1/5 onion
    a spoonful of tomato paste
    1/4 a yellow bell pepper

    Above ingredients sauteed in some olive oil before adding:

    a reconstituted dried mushroom and its reconstitution broth
    a couple cups of lentil cooking broth saved from when I made lentil salad earlier in the week
    a few tablespoons of dried arame (a sea vegetable)
    two chopped sundried tomatoes
    a couple tablespoons of leftover brown rice
    a couple tablespoons of leftover cooked kidney beans
    a bit of crushed red chile pepper
    a tablespoon of chopped carrot leaves
    a handful of chopped fresh spinach leaves

    When I was ready to serve, I added some chopped basil and scallions from the garden.

    This made a delicious and filling meal for one person with a few leftover home-made tortillas.

    It may seem weird to save a few tablespoons of random ingredients and partial vegetables like this, but I find I use them all the time for salads, tortilla fillings, scrambled eggs, and so forth. It keeps my home-cooked meals more interesting and healthier. This approach may work less well with a larger family, but it can be hard as a single person not to waste food while eating a varied diet unless you have strategies for using this kind of stuff.

    Now my leftovers containers are empty and my fridge is cleared for tomorrow’s groceries!

  2. Michele says:

    I made stone soup with my kids about once a week when they were growing up! We all loved the story, and I let the boys pick from the pantry, fridge, freezer and garden to make their own creations. We put cleaned river rocks in an enamel lined cast iron dutch oven on the stove, and by the time daddy got home, we had a delicious dinner!
    Thanks for a great memory, Trent!

  3. Kathryn says:

    How fun!

    I’ve mentioned this story several times in relationship to other things (or sometimes “The House that Jack Built.” It is always amazing to me how many people have never heard of these stories.
    Glad you had fun with it. :)

  4. kk says:

    What a fantastic memory to make with the children! And the bonus is cultivating a love for healthy homemade food. Great recipe and thank you for sharing how you and your family enjoy the meal.

  5. lynne powell says:

    That is one of my favorite stories. We made stone soup at home, camping and I’ve made it in the classroom using a portable cooktop, with the students bringing in different ingredients. They had no idea why they were asked to bring these items, so it was especially fun. I have a question about the grates you are using to cook on–are they available at your campsite, or did you buy it? It looks terrific, and nothing like what I’m used to having to deal with at campgrounds.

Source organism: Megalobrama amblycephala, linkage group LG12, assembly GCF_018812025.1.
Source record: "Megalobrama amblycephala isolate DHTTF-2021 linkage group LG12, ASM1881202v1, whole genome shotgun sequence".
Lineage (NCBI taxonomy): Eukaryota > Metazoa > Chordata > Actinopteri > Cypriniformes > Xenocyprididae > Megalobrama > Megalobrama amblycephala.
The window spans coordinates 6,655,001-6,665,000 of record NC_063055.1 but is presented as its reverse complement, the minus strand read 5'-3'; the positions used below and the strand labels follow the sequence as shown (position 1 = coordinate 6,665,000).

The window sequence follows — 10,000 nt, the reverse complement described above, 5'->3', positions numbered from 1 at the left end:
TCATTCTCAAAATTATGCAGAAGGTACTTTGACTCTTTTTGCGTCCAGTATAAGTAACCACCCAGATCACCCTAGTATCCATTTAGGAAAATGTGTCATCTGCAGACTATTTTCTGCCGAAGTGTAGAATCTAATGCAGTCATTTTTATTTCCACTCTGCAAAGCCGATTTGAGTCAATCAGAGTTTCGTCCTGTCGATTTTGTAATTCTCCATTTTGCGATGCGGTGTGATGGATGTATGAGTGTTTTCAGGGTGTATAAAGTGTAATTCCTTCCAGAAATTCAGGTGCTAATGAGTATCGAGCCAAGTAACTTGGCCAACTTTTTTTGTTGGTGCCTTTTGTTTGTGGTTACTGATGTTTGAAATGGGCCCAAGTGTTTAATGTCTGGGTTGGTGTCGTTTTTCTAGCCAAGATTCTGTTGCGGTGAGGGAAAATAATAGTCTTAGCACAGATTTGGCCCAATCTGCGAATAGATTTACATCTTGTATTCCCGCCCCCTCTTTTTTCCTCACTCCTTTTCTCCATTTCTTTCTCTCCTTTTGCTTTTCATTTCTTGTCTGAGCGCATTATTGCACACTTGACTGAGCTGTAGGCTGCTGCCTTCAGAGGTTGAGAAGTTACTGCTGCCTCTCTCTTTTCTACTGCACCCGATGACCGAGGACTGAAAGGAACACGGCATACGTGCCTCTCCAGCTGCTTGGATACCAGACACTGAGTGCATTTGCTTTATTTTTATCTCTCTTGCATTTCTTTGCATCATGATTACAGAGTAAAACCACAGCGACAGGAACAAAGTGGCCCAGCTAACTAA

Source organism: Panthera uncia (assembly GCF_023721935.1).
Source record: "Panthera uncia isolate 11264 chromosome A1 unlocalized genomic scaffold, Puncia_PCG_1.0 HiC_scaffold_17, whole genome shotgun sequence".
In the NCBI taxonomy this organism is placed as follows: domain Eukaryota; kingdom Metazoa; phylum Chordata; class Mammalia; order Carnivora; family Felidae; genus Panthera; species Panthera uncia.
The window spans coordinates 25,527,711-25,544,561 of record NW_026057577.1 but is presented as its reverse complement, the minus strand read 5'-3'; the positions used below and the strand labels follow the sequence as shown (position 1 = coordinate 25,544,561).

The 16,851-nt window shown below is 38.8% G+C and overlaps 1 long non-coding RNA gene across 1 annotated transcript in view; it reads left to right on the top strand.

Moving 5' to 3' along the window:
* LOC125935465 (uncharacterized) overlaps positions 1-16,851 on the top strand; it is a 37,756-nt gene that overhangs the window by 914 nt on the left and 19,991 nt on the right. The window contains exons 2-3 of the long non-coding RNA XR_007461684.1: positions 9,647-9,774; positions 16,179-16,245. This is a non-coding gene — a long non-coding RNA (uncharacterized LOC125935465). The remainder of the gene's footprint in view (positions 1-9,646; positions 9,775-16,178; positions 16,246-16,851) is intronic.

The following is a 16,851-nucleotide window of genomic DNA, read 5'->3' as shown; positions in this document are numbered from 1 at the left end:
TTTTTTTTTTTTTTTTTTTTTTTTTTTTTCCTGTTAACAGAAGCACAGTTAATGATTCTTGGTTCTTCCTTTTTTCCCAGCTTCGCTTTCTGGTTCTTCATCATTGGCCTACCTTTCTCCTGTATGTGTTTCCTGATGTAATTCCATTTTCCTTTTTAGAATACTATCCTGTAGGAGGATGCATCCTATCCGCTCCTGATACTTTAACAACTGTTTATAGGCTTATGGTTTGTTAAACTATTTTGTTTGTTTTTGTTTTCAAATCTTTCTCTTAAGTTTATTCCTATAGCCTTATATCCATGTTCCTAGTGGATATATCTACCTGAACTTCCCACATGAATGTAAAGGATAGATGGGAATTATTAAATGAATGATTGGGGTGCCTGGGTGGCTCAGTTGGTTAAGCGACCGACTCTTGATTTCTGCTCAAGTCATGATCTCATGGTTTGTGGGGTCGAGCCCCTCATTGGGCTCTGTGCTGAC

6. Diana Freeman says:

    Dear Trent:

    Your recipe for “Stone Soup” sounds wonderful to me, and I think the ‘tomatoes’ add the perfect flavor, plus tomatoes are rich in vitamins A and C, and contain fiber too. Tomatoes are low in fat, sodium, and contain potassium and lycopene, an antioxident which is in the red color of the tomato.

    I use tomatoes in most soups, salads, with beans, rice and pasta dishes. Adding a tomato or two not only adds flavor, there are many health benefits too. Tomatoes are easy to grow here in South Texas, and the yeild during the summer months is truly a blessing to my table.

    I hope your children grow to love tomatoes because they are so good for them. I would add tomatoes to your pot of “Stone Soup.”

    God bless,
    Diana Freeman

  7. Annie says:

    This was a great article. Now i know what i am going to do next time i go camping with my sister and her boyfriend. I think this is my favorite meal post that you have done.
    kudos for the idea……..great work.

  8. Mike says:

    Somehow I get the feeling that the world has three stars in the making.

  9. Tanya says:

    What a great idea, especially for camping! It inspires me to want to go home and make soup. I’ve got some homemade taco rice mix that would make a terrific base ingredient for a tasty soup.

  10. Emma says:

    Yum! I make this ‘recipe’ pretty often, and I always thought of it as ‘back-of-the-fridge stew.’ I think I’ll start calling it stone soup instead – much better sounding!

  11. maggie says:

    I keep all dabs and left over portions of veggies and meat in the freezer in a big container. When it is full, some ground beef and a can of tomatoes and we have “Hamburger soup.” My family likes the medium shell noodles added because when the kids were little, they liked the squirt of the soup when they bit into the noodles. Now, with just my husband and me home, I added broken up pieces of spaghetti or macaroni noodles which we like. Stone soup no matter what is in it is great – especially on cold winter days. With the left overs, you have all the seasonings and need little extra.